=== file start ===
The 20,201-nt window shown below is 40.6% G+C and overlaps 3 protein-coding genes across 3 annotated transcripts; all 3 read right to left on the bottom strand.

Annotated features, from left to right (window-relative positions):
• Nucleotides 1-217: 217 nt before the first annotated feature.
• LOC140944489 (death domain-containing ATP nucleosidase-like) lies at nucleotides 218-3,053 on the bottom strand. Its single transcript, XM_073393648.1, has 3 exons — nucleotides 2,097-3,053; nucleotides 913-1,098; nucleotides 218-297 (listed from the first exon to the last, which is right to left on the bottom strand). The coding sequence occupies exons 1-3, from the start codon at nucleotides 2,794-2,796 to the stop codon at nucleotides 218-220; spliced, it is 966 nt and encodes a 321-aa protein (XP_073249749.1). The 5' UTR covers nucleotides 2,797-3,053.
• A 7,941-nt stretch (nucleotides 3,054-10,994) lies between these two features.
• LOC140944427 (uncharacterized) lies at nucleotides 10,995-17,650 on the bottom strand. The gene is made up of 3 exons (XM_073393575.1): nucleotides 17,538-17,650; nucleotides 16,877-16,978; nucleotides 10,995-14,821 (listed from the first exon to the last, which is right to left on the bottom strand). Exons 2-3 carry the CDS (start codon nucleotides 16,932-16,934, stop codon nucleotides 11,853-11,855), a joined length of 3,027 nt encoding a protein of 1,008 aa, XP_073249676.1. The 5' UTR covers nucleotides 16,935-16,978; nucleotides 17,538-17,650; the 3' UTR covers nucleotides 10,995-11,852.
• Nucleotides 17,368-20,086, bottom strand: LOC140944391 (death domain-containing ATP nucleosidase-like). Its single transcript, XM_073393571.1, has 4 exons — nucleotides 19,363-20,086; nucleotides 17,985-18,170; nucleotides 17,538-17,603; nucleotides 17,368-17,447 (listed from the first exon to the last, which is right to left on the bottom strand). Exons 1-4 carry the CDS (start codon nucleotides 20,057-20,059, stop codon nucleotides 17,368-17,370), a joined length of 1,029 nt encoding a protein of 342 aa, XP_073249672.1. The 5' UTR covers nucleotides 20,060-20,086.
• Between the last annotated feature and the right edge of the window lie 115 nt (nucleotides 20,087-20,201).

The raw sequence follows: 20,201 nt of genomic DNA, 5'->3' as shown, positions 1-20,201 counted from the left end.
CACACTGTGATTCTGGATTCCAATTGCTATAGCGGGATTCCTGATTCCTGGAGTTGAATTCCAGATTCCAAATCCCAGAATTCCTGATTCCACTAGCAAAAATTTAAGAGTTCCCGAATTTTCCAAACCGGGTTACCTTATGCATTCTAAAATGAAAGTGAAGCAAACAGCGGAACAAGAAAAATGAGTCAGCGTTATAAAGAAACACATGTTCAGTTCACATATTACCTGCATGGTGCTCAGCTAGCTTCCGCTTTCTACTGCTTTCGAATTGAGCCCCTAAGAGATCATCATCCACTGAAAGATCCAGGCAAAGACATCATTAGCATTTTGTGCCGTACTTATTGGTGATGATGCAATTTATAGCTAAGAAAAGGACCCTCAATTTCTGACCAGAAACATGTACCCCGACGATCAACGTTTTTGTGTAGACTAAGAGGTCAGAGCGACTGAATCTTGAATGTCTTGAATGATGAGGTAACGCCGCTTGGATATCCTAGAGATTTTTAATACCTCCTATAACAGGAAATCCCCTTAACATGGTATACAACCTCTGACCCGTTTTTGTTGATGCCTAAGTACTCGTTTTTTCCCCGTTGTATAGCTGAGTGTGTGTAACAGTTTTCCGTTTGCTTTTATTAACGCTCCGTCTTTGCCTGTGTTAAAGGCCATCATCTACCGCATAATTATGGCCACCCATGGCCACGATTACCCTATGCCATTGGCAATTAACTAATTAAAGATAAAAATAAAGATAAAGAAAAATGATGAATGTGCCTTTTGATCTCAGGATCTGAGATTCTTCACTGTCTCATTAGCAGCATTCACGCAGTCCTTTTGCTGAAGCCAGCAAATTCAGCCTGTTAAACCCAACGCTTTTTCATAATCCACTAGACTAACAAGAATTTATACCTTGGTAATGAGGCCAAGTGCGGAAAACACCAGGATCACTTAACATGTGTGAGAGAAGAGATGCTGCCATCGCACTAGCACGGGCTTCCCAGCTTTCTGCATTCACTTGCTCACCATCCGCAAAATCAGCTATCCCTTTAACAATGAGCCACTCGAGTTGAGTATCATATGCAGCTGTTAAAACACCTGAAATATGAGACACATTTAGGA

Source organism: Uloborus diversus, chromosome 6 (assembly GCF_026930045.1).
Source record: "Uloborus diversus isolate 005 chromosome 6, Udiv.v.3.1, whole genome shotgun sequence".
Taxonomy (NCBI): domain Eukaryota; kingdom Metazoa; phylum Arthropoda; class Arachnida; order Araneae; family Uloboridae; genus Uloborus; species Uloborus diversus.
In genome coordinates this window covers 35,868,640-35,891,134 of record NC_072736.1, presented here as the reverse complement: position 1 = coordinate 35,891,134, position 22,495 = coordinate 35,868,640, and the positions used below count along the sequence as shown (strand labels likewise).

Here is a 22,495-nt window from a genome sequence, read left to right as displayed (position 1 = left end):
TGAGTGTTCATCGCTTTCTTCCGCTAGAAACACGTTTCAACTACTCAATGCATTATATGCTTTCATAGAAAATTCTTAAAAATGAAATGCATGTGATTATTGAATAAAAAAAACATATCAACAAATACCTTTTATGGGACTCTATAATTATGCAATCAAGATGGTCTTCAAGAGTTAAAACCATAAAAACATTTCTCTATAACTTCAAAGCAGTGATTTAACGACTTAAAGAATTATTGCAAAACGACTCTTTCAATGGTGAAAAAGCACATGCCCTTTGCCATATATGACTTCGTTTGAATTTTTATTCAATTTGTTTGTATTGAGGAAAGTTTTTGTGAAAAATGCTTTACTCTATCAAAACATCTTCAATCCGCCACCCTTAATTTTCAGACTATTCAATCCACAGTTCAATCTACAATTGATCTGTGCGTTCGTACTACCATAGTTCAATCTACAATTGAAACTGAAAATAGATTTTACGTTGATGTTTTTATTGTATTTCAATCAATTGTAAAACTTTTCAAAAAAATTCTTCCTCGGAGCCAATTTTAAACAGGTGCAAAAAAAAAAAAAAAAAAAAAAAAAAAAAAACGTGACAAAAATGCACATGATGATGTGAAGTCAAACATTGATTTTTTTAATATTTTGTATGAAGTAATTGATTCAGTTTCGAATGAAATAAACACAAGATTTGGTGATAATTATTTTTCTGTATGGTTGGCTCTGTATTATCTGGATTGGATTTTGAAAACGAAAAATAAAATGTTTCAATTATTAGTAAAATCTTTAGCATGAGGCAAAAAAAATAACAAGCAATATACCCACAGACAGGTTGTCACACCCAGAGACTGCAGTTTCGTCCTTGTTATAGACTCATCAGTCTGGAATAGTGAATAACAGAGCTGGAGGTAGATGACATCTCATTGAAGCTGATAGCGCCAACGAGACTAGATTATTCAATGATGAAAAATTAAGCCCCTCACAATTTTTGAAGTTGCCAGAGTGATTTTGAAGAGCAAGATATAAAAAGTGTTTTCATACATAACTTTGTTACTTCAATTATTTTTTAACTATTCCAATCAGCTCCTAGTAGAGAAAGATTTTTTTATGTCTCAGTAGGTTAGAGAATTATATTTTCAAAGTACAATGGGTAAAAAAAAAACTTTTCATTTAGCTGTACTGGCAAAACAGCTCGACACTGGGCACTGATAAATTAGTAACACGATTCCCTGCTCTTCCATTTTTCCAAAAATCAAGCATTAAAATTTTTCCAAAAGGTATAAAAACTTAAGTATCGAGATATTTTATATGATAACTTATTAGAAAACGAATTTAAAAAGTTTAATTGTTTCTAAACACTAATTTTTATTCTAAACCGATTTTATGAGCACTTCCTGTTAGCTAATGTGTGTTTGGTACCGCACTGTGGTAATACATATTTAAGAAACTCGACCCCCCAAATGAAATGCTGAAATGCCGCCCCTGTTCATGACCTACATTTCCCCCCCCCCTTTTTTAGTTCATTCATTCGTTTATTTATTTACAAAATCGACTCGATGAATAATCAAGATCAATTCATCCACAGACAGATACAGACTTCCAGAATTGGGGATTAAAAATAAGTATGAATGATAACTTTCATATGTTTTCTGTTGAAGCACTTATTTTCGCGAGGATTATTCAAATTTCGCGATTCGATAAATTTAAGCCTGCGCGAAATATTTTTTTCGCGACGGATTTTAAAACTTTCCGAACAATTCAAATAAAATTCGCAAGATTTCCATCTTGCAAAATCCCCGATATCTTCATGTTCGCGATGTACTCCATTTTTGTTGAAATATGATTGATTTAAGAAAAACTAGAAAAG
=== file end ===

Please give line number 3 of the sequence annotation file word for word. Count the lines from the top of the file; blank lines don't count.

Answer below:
• Nucleotides 1-217: 217 nt before the first annotated feature.